I Finally Repaired my Baratza Preciso Coffee Grinder

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I am trying to figure out when I shelved my Baratza Preciso. I suspect that it has been more than a couple of years! It stopped grinding fine enough to pull a slow enough shot of espresso from my Rancilio Silvia, so I started using my wife’s Baratza Encore and ordered some replacement parts.

Baratza Preciso and Baratza Encore

If my memory is correct, I started working on the repairs and then the big plastic drive gear gave up, so I also gave up. I have been limping along making lattes using a grinder that isn’t up to the task ever since. At least until last week!

These words won’t help much if you are shopping for a coffee grinder!

I am quite pleased with how my Baratza Preciso has held up. I have had it for eight years, and I am still using it today. It did need some inexpensive repairs over the years, but it is chugging along.

Baratza no longer makes the Preciso. It has been replaced by one of the grinders in the Baratza Sette lineup, but I am not sure which one.

I can’t speak for the Sette, but I can say that Baratza has amazing support, and they offer so many replacement parts that you could probably assemble an entire grinder from spare parts. If you buy a Sette or an Encore today, I have confidence that you can repair it in 10 years.

tl;dr: The reason I just had to write this!

The Baratza Preciso is SO FAST! It takes the Encore well over a minute to grind 18 grams of coffee for an espresso. The Preciso seems to grind that much in less than twenty seconds. I have watched the Encore with a stopwatch, but I only counted out the Preciso to 15 hippopotamuses, and I tend to count out time a bit more slowly than it actually passes.

I forgot how slowly the Encore grinds. I wrote a blog many years ago about how it takes less than six minutes for me to make a latte. I often head to the kitchen before sitting down at my desk to record a podcast. I look at the clock, and it says I have way more than six minutes available! This should be no problem!

Coffee with 3D-printed cocoa logo

Then, by the time I am finished doing my barista duties, I am almost late! Did I time myself incorrectly in 2013? Nope. I just didn’t realize how much time the Encore was adding to my routine.

This might be worth keeping in mind when you’re shopping for a grinder. I make two lattes every day, so I am probably saving three minutes a day. That’s 21 minutes each week, 90 minutes each month, or over 1,000 minutes each year.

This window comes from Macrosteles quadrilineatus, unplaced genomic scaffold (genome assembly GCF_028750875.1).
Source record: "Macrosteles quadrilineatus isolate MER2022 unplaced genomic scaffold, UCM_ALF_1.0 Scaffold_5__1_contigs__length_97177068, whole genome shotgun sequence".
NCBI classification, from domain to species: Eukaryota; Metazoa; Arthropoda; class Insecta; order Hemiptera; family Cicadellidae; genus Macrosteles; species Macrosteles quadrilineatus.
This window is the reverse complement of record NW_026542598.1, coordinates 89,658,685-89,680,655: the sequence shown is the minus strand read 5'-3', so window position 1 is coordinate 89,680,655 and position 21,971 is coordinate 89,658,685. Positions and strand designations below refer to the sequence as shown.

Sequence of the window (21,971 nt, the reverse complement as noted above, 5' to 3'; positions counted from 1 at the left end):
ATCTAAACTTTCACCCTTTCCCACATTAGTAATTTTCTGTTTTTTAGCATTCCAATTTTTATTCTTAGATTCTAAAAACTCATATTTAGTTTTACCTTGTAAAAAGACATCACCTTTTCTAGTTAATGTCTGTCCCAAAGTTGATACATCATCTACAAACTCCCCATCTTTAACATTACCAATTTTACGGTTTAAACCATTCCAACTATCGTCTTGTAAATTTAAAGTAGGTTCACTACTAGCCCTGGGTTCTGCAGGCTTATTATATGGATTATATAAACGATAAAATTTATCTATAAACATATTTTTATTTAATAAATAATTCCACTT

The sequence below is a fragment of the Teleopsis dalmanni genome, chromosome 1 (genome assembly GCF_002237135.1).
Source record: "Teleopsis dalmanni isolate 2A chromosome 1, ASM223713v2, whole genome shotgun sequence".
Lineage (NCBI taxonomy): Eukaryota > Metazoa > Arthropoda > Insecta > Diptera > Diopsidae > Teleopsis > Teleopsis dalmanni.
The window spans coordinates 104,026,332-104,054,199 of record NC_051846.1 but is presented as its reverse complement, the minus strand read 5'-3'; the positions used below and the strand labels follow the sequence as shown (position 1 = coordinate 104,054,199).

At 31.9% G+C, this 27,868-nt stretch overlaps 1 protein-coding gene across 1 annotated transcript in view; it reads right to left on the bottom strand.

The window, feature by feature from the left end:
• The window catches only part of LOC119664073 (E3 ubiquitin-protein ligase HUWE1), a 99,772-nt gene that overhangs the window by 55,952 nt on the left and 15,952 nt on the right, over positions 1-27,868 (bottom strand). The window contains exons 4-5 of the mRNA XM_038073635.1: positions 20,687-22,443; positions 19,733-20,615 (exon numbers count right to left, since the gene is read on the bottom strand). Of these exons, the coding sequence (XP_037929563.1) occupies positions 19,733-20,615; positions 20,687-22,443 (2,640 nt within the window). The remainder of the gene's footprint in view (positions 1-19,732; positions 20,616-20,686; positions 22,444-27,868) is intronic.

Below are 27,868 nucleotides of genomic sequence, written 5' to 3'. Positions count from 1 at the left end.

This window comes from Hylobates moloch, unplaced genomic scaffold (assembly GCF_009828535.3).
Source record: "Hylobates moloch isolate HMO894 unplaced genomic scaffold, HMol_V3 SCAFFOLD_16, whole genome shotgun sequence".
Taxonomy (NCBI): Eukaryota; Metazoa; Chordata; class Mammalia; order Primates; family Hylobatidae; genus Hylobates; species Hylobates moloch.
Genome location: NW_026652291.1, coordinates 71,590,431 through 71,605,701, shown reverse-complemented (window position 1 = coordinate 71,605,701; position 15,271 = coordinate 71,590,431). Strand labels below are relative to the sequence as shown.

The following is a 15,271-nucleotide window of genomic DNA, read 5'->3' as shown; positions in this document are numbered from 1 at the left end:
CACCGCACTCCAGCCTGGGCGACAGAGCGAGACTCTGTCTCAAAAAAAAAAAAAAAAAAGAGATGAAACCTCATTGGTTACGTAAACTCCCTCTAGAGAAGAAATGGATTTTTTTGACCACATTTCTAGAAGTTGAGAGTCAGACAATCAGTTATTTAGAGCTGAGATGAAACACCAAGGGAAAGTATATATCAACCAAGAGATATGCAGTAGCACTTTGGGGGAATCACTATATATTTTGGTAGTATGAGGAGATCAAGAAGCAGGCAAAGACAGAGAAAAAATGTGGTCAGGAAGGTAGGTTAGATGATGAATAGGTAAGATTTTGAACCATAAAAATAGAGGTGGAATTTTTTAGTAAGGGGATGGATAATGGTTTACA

I tend to make a latte either right before or in the middle of a task. Today I sat down, created an empty blog from a template, and wrote the opening paragraphs that you just saw. Then I got up, wandered to the kitchen, and made a delicious latte with Yemen Mokha Matari from Sweet Maria’s.

One might consider wasting a few extra minutes taking a break to be valuable. Others might find it more important that they’re saving 21 minutes each week when making coffee for their friends.

The problem with the Baratza Encore

There’s more than one problem. We are just going to ignore that the Encore probably produces an inconsistent grind for espresso. That is for sure a problem, but it is minor compared to the real problem.

What do you do when a shot pulls too slowly on setting 3 and too fast on setting 4? There’s no option in between, so all you can do is adjust the dose. If you adjust the dose, then you also need to adjust the volume of extraction. Adjusting two things at once makes tuning more difficult.

The Baratza Encore’s grind is more of a problem than I thought!

I wrote this entire blog two months ago, but forgot to put the finishing touches on it so I could publish it. Two months of being back to using the Preciso again have shown me another problem with the Encore. The cheaper grinder produces so many more fines!

I try to pop my shower screen off once a month for cleaning. This time the screen didn’t look any worse for the wear. Hardly any coffee grounds are sneaking past the tiny holes in the screen now that I am using the Preciso again. It was always so much dirtier with the Encore.

This surprises me a bit. Both grinders are obviously related, and they use the exact same upper burr. The Encore has a slower, weaker motor, and the lower burr is different.

I assumed the difference in the lower burr would just be the number of blades or how aggressive the angles on those blades might be. This is probably correct, but I didn’t realize that this could make a difference in the quality of the grind!

What happened to Pat’s Baratza Preciso?

You are going to have to forgive me. I don’t even know for sure what the order of problems and solutions has been, but I will do my best to give you a timeline.